7A1c Goal <7% Can be unreliable if Alternative is fructosamine Blood transfusionDecreased RBC lifespanHemoglobinopathiesAlternative is fructosamine
8Oral agents in diabetes Need to know contraindications and most side effects of different agentsMetformin, TZDs and sulfonylureas are roughly equivalent on ability to decrease A1cMetformin, TZDs and sulfonylureas are FDA approved for combination with insulinDDP-4 inhibitors (sitagliptin, etc) are NOT FDA approved for combination with insulin
9Metformin TZDs Sulfonylurea DDP-4 inhibitors Only oral agent that is weight loss/weight neutralGenerally first line agentContraindicated if Cr >1.5 in men, >1.4 in femalesSulfonylureaInsulin secretagogueContraindicated in renal failureTZDsCan have fluid retention and edemaContrainidicated in NYC Class III and IV heart failureDDP-4 inhibitorsIncreases insulin production and sensitivityDelays gastric emptyingCan be used in CKD with dose reduction
10Indications for insulin Significant hyperglycemia at presentationAcute decompensationSurgeryPregnancyRenal diseasePoor control despite oral agents
11Diabetic ketoacidosis Total body potassium is lowEven if patient presents with hyperkalemiaMonitor potassium and replaceFollow bicarb and anion gapGenerally no need to follow ketones
12Diabetes is not just hyperglycemia Keep blood pressure <130/80ACE inhibitor or ARB if proteinuriaManage any dyslipidemiaIf age >40, start statin even if LDL at goalScreen for complicationsUrine microalbumin, dilated eye examSmoking cessationImmunizations
13Lipid goals in diabetes LDL< 100 for every diabetic< 70 if DM with CAD or CAD equivalent (PAD, AAA)First choice is statinTriglycerides<150First treatment is glycemic controlFenofibrate safer than gemfibrozil when in combo with statin (less rhabdo)Secondary target (treat LDL first) unless >500
14Complications of diabetes Acute complicationsDKAHyperosmolar hyperglycemic nonketotic state (HHNS)MicrovascularRetinopathyNeuropathyNephropathyMacrovascularCADPVDCVDAtherosclerosis is most common cause of death
15Diabetes in pregnancy Glargine and detemir are contraindicated Use NPH for basal insulinCan use regular for prandial/bolus insulinA1c < 7% before conception and keep it thereRetinopathy may worsen during pregnancyRemember: statins, ACEIs, and ARBs are contraindicated
17Adjusting insulin Basal insulin—controls fasting glucoses If fasting hyperglycemia—increase doseIf fasting hypoglycemia—decrease dosePrandial insulin—controls post-prandial glucosesIf post-prandial hyperglycemia—increase doseIf post-prandial hypoglycemia—decrease doseAdjustments should be 10-20% of dose
18A 58 yo WM with HTN and DM is followed in your clinic and previously had good control of his diabetes with A1c of 6.9 on Novolog 70/30, taking 35 units before breakfast and supper. Has had recently begun complaining of highly variable blood sugars:Pre-breakfast FSG –Pre-Lunch FSG –Pre-Supper FSG –Which of the following is the best next step in his management?Increase Novolog 70/30 dose in the evening to 40 units.Begin acarbose therapyIncrease Novolog 70/30 dose in the morning to 40 unitsCheck blood sugar at 3 AMChange the patient’s regiment to Lantus and Regular Insulin before each meal for better compliance.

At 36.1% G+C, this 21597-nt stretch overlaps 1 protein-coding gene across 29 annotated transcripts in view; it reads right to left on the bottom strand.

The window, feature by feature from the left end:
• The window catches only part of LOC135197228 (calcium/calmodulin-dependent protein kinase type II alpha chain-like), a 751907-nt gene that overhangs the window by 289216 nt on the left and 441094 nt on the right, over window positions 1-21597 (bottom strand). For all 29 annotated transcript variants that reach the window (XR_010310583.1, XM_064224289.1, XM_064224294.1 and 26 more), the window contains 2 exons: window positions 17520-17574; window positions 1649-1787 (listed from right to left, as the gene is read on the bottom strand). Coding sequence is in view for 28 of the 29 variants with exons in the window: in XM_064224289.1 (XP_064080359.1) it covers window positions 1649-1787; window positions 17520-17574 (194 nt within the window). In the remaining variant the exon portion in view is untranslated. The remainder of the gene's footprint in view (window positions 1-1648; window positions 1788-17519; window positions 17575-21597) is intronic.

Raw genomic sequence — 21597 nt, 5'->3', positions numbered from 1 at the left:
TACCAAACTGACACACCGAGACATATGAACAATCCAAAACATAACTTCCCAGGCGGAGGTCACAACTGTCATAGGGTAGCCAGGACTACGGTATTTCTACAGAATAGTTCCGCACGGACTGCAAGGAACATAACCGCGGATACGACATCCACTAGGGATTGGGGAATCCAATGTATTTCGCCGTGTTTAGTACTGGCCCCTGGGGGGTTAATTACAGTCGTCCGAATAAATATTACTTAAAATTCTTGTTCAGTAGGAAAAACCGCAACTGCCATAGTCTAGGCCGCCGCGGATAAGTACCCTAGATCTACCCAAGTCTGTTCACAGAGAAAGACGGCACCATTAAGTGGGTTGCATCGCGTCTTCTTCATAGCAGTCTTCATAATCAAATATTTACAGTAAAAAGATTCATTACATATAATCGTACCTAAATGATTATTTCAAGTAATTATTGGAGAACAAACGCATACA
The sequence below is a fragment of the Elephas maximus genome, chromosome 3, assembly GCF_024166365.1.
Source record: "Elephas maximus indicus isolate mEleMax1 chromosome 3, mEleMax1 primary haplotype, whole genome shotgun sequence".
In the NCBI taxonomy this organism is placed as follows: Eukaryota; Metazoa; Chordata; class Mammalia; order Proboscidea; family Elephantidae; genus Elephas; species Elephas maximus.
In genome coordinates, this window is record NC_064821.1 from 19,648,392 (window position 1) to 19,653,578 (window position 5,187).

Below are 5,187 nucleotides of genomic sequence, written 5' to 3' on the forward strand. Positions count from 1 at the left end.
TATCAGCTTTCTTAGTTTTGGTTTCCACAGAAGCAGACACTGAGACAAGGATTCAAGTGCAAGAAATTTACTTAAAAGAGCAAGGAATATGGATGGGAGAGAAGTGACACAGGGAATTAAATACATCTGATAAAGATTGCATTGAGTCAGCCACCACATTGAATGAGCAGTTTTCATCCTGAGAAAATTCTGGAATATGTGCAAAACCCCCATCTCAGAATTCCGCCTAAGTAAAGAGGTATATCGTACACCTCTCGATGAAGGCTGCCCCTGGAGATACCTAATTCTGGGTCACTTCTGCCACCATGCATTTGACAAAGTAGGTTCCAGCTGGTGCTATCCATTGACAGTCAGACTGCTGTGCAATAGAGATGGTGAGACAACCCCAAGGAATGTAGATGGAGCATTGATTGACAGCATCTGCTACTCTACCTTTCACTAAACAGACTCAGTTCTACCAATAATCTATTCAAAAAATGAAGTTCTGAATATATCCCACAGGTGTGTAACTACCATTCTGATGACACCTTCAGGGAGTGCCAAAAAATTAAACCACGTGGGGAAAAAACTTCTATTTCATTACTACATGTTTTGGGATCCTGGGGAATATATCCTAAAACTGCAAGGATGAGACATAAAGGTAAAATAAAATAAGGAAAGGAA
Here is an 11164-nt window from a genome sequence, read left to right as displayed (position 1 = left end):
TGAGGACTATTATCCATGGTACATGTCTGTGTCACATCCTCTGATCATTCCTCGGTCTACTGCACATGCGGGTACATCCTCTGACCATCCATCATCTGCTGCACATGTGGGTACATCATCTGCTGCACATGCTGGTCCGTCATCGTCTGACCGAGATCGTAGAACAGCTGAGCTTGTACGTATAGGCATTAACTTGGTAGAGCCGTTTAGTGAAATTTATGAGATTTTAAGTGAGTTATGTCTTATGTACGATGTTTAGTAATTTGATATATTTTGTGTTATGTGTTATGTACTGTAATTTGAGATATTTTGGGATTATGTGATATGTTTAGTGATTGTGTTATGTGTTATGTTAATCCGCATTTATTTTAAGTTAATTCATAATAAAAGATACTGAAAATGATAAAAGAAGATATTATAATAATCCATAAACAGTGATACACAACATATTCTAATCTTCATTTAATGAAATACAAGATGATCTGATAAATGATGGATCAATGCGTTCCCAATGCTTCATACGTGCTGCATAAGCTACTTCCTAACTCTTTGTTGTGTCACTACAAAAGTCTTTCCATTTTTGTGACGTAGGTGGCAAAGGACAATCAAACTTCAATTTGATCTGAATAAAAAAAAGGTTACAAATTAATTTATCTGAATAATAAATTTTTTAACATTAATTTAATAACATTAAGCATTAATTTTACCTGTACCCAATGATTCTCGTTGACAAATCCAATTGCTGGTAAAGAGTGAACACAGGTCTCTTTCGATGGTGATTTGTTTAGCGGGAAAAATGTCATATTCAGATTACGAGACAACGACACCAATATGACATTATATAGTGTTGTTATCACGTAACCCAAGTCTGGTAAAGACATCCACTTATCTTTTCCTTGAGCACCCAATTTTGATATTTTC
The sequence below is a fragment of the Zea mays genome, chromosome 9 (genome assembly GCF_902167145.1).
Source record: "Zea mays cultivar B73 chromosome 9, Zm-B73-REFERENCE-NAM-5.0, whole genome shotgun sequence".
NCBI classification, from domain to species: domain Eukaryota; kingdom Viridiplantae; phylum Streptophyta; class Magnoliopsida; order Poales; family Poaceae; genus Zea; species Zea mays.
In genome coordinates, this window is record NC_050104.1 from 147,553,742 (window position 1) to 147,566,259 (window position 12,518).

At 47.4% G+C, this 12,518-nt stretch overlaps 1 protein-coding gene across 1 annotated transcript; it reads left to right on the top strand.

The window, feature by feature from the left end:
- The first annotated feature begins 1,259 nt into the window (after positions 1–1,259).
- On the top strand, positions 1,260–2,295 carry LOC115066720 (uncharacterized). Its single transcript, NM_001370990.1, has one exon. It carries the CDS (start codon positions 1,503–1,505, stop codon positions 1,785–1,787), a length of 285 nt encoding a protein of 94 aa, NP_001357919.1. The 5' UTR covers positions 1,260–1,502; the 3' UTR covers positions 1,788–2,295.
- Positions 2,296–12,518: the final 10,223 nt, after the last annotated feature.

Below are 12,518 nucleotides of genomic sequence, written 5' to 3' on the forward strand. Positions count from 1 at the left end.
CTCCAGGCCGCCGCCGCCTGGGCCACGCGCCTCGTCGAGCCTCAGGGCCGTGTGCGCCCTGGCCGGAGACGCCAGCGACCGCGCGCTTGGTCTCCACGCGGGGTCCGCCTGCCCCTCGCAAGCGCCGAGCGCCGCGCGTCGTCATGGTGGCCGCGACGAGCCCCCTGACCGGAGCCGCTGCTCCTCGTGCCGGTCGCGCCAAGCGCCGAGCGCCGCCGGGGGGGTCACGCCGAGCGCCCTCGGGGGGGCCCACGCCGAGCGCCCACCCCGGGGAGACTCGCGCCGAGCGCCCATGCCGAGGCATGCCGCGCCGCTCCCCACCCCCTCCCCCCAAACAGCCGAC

19Early morning hyperglycemia Dawn phenomenonRise in GH and cortisol lead to morning hyperglycemiaNo associated hypoglycemiaSomogy effectNocturnal hypoglycemia leads to morning hyperglycemiaOnly way to differentiate is to check 3 AM FSG
2023-year-old man with 13-year history of type 1 DM is preparing for racquetball tournament. The first game of his tournament is at 8 AM and he asks for advice about his insulin regimen because he has never attempted to play racquetball so early in the day (usually plays late afternoon).Usual insulin dosage is 6 units NPH with 10 units insulin lispro with breakfast at 7 AM, 4 units insulin lispro with lunch at 12 PM, and 8 units NPH with 12 units insulin lispro with dinner at 6 PM. His last A1c was 6.4 and his fasting fingerstick readings at 7 AM ranges between 160 and 200 mg/dL.Assuming that his 7 AM glucose concentration is in usual range, which one of the following should he do?A. Not take his insulin or eat breakfast but drink 8oz of orange juice just before the gameB. Take his usual insulin and eat his usual breakfastC. Omit the insulin lispro but take the usual dose of NPH with breakfastOmit the NPH but take the usual dose of insulin lispro with breakfastDecrease the insulin lispro and NPH and eat his usual breakfast
27Definition of hypoglycemia Whipple’s triadSymptoms, signs or both consistent with hypoglycemiaA low plasma glucose concentrationResolution of symptoms/signs after raising plasma glucose“In the absence of Whipple’s triad, the patient may be exposed to unnecessary evaluation, costs and potential harms, without expectation of benefit.”From “Evaluation and Management of Adult Hypoglycemic Disorders: An Endocrine Society Clinical Practice Guidelines”
28Insulinoma Extremely rare Typically fasting hypoglycemia Whipple’s triadSymptoms associated with hypoglycemiaGlucose <70 at time of symptomsRelief with glucose administrationHave elevated insulin and C-peptide levelsNegative sulfonylurea screen